By Katie Moosbrugger

You know how we’re always researching articles, blogs and how-to manuals to help us become the best parent we can be? Well guess what? I’m here to say we’re all doing a darn good job…we just don’t know it yet! I say this because I am that person who is constantly searching, “Googling,” and asking TMoM readers and guest bloggers for their advice, perspective and guidance on some heavy parenting topics. But a little something happened last year that made me step back and say, “Whoa. I think we’re going to be alright. At least for now.”

The little something I’m referring to is peer pressure and my then-second-grade daughter. At the time, “peer pressure” wasn’t even in my mom vocabulary. The thought of researching expert advice on that topic never crossed my mind. Peer pressure and my seven-year-old daughter? No way – that’s not something I needed to worry about, right?

Wrong! I have since learned that the social pressures start early, especially among girls. I had thought she was years away from the mean girls stage, but she was closer than I realized. In Emily’s case, she was part of a clique of girls (four of them) who were best buds in and out of the classroom. They’re still friends today, and despite the peer pressure that existed among them, I adore these girls and still do (they’ve actually grown past it this year!).

But off and on, all last year, I would often notice Emily not acting like herself. Then halfway through the year, her teacher got hold of a note that Emily and two of the girls were passing back and forth to one another (yes, the note passing begins this early too!). In a nutshell, Friend #1 and Friend #2 were trying to coerce Emily into ignoring Friend #3. They said things like, “Friend #3 thinks she is awesome,” and that she laughs too much (I never knew such a quality was bad?).

To the teacher’s surprise (and to mine), Emily replied with comments like, “I don’t think this is a good idea,” and “Let’s write about something else,” as well as random questions like, “How many cartwheels can you do in a row?” Typical Emily, but I was so proud of her (as was her teacher)! At her young age she was displaying a level of maturity in that situation that her teacher said was not so typical. She made the decision not to be mean to her friend. And she did this knowing Friends #1 and #2 could easily ostracize her along with Friend #3.

We had never talked with Emily about such social pressures, and frankly I was stunned she made the decisions she made. I don’t think I would have done the same, in her shoes, at that age.

Turns out, I later learned that Friend #1 and Friend #2 (the instigators) had pressured Friend #3 to ignore Emily on several occasions, and Friend #3 would always follow suit. Through tears, Emily told me the three girls had never experienced being “pushed out” of their clique like she had been. She knew how awful it felt, so she made sure that Friend #3 never had to feel that same way.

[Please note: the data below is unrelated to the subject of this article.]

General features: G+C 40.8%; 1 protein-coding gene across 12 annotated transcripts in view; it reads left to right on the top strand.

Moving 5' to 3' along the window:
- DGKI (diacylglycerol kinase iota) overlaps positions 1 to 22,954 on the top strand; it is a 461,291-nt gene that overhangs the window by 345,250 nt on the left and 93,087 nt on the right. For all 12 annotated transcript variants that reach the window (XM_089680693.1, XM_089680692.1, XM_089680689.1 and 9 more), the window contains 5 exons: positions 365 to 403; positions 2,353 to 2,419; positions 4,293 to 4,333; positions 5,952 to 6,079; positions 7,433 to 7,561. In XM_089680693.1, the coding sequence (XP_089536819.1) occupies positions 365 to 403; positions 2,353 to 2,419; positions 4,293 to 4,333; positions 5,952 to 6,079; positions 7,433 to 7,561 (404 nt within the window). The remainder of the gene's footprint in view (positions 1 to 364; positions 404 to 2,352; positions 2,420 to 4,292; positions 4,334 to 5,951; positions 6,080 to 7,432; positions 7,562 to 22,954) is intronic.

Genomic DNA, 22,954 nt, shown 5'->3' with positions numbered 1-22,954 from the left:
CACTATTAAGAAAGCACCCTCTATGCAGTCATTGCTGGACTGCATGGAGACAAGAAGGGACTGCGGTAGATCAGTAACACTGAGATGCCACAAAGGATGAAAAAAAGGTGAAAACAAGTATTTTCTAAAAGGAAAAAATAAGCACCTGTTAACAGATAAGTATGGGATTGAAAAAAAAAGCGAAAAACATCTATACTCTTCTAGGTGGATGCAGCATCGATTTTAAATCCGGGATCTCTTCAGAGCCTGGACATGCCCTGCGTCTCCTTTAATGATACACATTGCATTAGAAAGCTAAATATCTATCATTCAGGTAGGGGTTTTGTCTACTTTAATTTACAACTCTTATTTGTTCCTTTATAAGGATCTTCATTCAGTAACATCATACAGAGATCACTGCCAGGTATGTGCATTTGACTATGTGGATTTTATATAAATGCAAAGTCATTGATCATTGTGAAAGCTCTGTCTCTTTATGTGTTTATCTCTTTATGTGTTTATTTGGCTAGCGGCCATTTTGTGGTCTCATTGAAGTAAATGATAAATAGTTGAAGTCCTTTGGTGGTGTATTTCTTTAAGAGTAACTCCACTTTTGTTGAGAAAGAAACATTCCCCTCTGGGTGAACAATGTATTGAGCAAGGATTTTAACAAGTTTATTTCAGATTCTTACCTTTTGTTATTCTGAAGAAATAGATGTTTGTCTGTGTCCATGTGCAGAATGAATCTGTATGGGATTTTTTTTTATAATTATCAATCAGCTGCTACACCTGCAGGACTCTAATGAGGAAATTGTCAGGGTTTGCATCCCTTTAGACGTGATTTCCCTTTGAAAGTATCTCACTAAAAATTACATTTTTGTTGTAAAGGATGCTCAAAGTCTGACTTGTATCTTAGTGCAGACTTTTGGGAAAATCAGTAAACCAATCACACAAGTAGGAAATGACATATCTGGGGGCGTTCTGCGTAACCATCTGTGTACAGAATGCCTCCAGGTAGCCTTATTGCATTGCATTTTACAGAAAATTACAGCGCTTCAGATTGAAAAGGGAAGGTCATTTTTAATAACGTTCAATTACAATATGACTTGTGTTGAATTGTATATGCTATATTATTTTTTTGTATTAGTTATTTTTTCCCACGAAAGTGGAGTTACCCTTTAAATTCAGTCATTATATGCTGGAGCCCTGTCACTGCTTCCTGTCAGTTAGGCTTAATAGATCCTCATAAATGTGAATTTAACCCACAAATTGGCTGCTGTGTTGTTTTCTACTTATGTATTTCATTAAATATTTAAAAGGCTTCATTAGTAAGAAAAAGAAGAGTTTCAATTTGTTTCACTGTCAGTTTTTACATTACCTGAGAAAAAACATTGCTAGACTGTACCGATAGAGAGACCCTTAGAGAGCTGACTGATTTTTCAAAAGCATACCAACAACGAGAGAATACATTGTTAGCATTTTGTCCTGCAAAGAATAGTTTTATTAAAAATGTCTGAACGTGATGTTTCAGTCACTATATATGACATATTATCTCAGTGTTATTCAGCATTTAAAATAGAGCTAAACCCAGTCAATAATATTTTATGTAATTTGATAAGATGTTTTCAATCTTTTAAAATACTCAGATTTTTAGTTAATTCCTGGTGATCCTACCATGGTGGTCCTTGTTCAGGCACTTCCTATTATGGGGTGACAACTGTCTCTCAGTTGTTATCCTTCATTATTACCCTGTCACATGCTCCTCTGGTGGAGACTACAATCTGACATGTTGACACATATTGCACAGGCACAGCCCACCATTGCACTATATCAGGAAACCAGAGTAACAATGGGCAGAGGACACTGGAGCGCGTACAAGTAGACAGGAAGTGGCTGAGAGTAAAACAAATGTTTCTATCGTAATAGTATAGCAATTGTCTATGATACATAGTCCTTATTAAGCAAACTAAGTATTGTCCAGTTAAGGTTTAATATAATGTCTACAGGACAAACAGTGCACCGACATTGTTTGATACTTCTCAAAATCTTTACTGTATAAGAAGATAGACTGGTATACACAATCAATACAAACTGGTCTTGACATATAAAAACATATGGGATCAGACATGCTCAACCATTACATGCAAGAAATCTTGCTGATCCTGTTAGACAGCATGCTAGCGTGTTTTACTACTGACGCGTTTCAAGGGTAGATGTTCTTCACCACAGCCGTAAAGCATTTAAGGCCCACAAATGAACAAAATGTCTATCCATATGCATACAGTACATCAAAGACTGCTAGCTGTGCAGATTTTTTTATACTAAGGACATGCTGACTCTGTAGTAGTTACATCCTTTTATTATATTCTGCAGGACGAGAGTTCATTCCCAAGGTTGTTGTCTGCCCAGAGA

Even writing this today makes my stomach turn in knots. I hate how this happened to my daughter. I hate how this happens to any child. Unfortunately for Emily, she learned the Golden Rule the hard way. But (cross my fingers) I hope a lesson like this will stick with her for a long, long time.

So when this happened, I got into my research mode and tried to find suggestions and advice for dealing with peer pressure in elementary school. What I found surprised me. Lots of the suggestions were things we, as a family, were already practicing without knowing we were “practicing” anything. And I’m sure the same applies to you and your family.

These suggestions include :

~ Get to know your child’s friends (and those they don’t consider friends). Ask them  who they like, who they don’t like, and why.
~ Invite their friends over as often as you can, and try and watch their interactions.
~ Get to know their friends’ parents
~ Demonstrate and reiterate values that are important within your family.
~ Create an atmosphere where your kids feel safe telling you anything and everything.
~ Respect your child’s decisions.
~Let your child stand up to you at home, and allow them to defend their choice.
~ Let your child fail and learn from that failure.
~ Teach them about consequences, and the opportunities, that go along with their decisions.
~ Role play different situations. I do this all the time with Barbies and Play mobile figures!
~ Never stop rewarding and praising your kids for their good decisions, actions and intentions.

See, I knew you were doing all these things too. We’re good parents and we’re raising our kids right – we just don’t know it yet!

Has peer pressure arrived in your home too? Has it been a challenge, or has it gone smoothly so far? Are there additional tips you can share for combating peer pressure? What are the most difficult ages to work through peer pressure? At what age can we start to see a light at the end of the tunnel?